worms that includes flatworms, planaria, tapeworms, and flukes. Not super-handsome, but
these guys are a big deal, because they’re the oldest existing
phylum that is triploblastic, or has three germ layers. So in addition to an
endoderm and ectoderm, their embryos form a mesoderm. I know it sounds like just
another piece of toast and turkey on a club sandwich, but this
development changes everything. Platyhelminthes are
themselves pretty simple, but a couple of
phyla up the ranks, this new layer allows animals
to form true organ systems: the ectoderm forming the brain,
nervous system and skin; the mesoderm forming muscles,
bones, cartilage, the heart, blood and other very useful stuff; and the endoderm forming the
digestive and respiratory systems. And this kind of complexity
is only possible because of one of the mesoderm’s
key features, the coelom, a fluid-filled cavity that stores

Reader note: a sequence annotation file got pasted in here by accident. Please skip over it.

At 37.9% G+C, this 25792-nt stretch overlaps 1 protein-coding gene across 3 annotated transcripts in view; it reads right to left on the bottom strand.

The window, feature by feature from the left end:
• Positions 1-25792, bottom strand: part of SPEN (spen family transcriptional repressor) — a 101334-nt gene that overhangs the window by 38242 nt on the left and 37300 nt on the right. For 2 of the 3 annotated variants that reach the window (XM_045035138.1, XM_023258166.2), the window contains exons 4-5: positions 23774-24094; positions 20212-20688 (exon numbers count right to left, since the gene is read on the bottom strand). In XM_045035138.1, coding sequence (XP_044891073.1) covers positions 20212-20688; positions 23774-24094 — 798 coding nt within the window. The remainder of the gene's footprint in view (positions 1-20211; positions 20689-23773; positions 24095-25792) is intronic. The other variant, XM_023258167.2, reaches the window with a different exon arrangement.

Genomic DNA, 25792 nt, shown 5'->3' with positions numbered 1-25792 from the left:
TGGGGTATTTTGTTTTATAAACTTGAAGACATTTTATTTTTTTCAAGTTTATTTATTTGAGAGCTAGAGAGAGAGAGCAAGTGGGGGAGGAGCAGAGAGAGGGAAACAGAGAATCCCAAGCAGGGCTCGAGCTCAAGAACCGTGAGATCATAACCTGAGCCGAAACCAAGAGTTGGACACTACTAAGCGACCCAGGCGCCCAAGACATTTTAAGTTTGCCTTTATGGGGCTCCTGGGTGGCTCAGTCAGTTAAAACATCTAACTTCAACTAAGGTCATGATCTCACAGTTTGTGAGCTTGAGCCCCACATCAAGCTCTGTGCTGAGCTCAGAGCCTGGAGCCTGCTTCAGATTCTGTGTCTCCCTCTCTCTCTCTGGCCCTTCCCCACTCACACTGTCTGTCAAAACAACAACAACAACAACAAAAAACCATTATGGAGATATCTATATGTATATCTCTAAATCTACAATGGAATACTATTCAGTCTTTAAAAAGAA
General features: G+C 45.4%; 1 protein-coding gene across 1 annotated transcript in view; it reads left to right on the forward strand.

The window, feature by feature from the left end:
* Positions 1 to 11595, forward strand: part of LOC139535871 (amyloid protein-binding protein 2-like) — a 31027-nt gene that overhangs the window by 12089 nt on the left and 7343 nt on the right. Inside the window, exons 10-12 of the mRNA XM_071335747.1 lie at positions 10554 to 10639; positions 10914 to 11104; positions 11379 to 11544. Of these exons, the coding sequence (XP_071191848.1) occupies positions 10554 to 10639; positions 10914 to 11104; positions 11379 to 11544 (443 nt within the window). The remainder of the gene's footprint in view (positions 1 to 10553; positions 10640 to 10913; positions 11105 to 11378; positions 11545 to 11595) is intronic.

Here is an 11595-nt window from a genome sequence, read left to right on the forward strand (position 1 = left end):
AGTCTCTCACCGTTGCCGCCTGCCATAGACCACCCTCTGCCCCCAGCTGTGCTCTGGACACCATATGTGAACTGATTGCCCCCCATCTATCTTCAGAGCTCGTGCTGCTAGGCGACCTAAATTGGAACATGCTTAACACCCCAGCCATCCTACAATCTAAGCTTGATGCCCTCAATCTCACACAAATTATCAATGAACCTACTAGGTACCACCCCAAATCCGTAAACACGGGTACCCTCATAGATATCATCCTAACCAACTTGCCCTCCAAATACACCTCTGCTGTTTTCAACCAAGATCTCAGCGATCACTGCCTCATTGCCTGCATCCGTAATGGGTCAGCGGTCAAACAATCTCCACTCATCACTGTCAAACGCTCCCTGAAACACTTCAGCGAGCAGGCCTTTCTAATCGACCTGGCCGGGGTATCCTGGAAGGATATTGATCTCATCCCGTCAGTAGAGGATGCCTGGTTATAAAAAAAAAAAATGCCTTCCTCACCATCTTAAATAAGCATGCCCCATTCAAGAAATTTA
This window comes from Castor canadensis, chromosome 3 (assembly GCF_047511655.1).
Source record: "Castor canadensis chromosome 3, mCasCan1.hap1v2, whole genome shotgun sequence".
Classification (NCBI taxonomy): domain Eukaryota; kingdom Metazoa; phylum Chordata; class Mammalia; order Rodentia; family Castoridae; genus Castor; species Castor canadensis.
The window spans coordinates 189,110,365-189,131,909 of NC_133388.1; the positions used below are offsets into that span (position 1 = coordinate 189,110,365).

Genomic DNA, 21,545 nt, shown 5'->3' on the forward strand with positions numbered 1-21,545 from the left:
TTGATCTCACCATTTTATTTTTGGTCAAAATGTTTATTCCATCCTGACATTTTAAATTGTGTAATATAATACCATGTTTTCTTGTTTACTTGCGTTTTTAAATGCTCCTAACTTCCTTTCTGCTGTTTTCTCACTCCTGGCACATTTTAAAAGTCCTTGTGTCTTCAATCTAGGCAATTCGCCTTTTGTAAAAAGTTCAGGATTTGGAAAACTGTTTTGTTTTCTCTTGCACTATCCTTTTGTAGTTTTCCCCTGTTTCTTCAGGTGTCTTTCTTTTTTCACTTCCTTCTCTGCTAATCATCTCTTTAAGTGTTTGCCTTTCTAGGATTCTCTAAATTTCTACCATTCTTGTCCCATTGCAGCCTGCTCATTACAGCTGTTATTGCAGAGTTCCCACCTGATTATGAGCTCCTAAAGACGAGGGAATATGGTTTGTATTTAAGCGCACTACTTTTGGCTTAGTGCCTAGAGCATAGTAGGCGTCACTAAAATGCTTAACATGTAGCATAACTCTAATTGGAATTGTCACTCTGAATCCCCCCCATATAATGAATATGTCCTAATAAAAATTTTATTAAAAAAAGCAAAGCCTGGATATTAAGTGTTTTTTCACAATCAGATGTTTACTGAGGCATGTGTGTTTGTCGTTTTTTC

and protects the major organs. It allows the internal organs to
move independent of the body wall, and the fluid can provide
some shock resistance. Coeloms are where all the
action happens when it comes to organ systems, but not
all triploblasts have them. From here on, we can assess
the complexity of an animal by whether it has a coelom or not,
and if so, how complete it is. For instance, because they’re
the simplest of the triploblasts, Platyhelminthes have their
mouths and buttholes on opposite ends of their bodies,
which is awesome for them! But they’re acoelomates,
they don’t have a coelom, which tells us
they’re still on the shallow end of the
pool, complexity-wise. To give you an idea of
how simple, you can cut a Platyhelminthes in
half, and both of the pieces will happily continue
on with their wormy business. That, my friends, is simplicity. Now, you probably haven’t
forgotten that I mentioned an explosion a minute ago. Well, I’m not going
to taunt you with talk of explosions
without giving you one. [BIOLO-GRAPHY] The Cambrian Explosion! Not long after germ layers became
a thing, say 535 million years ago, life on earth was undergoing